ated to prevent nearby territories from floods.
The Mississippi River has also been the object of
many historic explorations; early surveyors’ maps high-
lighted the complexity of the flows of the river and the
perpetually changing landscape of its tributaries. In the
second half of the 19th century, the first scientific study on
the river was published. The “Delta Survey” (1861) aimed
to decode the governing rules of the river with the aim of
understanding its internal dynamics, expressing them into
specific formulae and then applying these for functional
operations. After the Report, in 1879, the Mississippi River
Commission was authorized by the U.S. Congress to carry
out technical experiments and improvement plans in order
to reduce extreme flooding: the river became part of the
race to modernity by stabilizing the banks, dredging the
beds, developing navigability, channelling for agriculture
(Mathur, Da Cunha, 2001: 18).
In 1927 the Great Flood hit the hundreds of miles of
levees that had previously been built to protect against
flooding; it constrained the Mississippi river to the point
where the system collapsed: water inundated more than
twenty thousand square miles of valleys. The disaster laid
the basis for a new approach to river management: the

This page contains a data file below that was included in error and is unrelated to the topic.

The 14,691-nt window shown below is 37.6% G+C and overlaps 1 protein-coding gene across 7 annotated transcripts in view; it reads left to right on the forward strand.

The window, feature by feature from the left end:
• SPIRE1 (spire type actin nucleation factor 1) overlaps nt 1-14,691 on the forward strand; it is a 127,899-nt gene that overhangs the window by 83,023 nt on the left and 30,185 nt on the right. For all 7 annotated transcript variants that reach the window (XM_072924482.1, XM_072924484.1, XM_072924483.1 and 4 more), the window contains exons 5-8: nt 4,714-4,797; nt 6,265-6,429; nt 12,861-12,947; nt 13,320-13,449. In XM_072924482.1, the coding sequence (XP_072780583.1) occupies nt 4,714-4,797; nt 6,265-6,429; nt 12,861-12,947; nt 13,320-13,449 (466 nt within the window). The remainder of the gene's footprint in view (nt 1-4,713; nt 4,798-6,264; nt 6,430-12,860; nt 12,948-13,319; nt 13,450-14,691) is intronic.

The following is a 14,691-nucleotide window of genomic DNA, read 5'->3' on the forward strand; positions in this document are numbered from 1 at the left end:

need for more space for water and plains was evident. The
“Project Flood” – as part of the Flood Control Act (1936) –
was initiated; the project aimed to create more room for
the river by building knowledge of the “dynamic system of
interconnected waterways” (Cheramie, 2011). Innovative
typologies of dikes, spillways, safety valves and also new
Baukje Kothuis and Luca Iuorio
Mississippi Basin Model (vertical scale 1:100; horizontal scale 1:2000)
looking upstream on the Ohio River from Evansville.
In foreground the Kentucky and Barkley Dams (early 1970s).
Source: US Army Corps of Engineers.
60 — 61
Models over Time Projects / 01
Waterloopbos
Photography by Luca Iuorio
62 — 63
Baukje Kothuis and Luca Iuorio
Waterloopbos
Photography by Luca Iuorio
62 — 63
Models over Time Projects / 01
Mississippi River Basin Model
Photography by Baukje Kothuis
64 — 65
Baukje Kothuis and Luca Iuorio
Mississippi River Basin Model
Photography by Baukje Kothuis
64 — 65
research tools were needed. During the 1940s, indeed, the
Army Corporation of Engineers established the Mississippi
Basin Model. It was built in Clinton, Mississippi; German
prisoners of war deployed to move more than a billion cubic
yards of earth to shape the river’s geomorphology to scale:
its tributaries, branches, channels, and bridges. In 1952,
the Missouri River branch was operational and in use; in
1959, the entire model was completed, and the overall test-
ing started. The engineers conducted trials to monitor and
precast water levels and safety levels in the Mississippi
basin for the purpose of further engineering projects, such
as dams, flumes, pumps and reservoirs (Usace, 1971).
OUT OF ORDER: TWO PAIN POINTS
The Waterloopbos operated as a water laboratory for Dutch
engineers until the 1990s; the Mississippi Basin Model was
last used in the 1970s when a flood occurred in the Lower
Mississippi and final empirical tests were done. Today, both